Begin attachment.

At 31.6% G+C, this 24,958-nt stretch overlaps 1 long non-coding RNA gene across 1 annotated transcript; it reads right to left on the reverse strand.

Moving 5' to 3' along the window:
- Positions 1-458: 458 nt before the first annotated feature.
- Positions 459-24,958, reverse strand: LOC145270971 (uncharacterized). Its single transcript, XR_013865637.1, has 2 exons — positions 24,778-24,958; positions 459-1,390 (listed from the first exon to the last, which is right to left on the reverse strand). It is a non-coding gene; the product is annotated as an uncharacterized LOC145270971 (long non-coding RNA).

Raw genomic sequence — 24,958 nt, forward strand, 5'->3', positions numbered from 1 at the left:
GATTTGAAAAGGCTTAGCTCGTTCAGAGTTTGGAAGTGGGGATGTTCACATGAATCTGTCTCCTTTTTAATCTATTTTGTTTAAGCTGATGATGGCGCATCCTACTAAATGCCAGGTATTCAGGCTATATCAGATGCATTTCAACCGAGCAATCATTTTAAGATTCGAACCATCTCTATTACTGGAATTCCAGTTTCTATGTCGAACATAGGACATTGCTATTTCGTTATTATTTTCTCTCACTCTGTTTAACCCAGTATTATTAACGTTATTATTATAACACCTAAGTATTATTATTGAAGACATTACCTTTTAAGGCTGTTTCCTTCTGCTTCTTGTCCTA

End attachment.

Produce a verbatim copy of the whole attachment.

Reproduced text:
At 31.6% G+C, this 24,958-nt stretch overlaps 1 long non-coding RNA gene across 1 annotated transcript; it reads right to left on the reverse strand.

Moving 5' to 3' along the window:
- Positions 1-458: 458 nt before the first annotated feature.
- Positions 459-24,958, reverse strand: LOC145270971 (uncharacterized). Its single transcript, XR_013865637.1, has 2 exons — positions 24,778-24,958; positions 459-1,390 (listed from the first exon to the last, which is right to left on the reverse strand). It is a non-coding gene; the product is annotated as an uncharacterized LOC145270971 (long non-coding RNA).

Raw genomic sequence — 24,958 nt, forward strand, 5'->3', positions numbered from 1 at the left:
GATTTGAAAAGGCTTAGCTCGTTCAGAGTTTGGAAGTGGGGATGTTCACATGAATCTGTCTCCTTTTTAATCTATTTTGTTTAAGCTGATGATGGCGCATCCTACTAAATGCCAGGTATTCAGGCTATATCAGATGCATTTCAACCGAGCAATCATTTTAAGATTCGAACCATCTCTATTACTGGAATTCCAGTTTCTATGTCGAACATAGGACATTGCTATTTCGTTATTATTTTCTCTCACTCTGTTTAACCCAGTATTATTAACGTTATTATTATAACACCTAAGTATTATTATTGAAGACATTACCTTTTAAGGCTGTTTCCTTCTGCTTCTTGTCCTA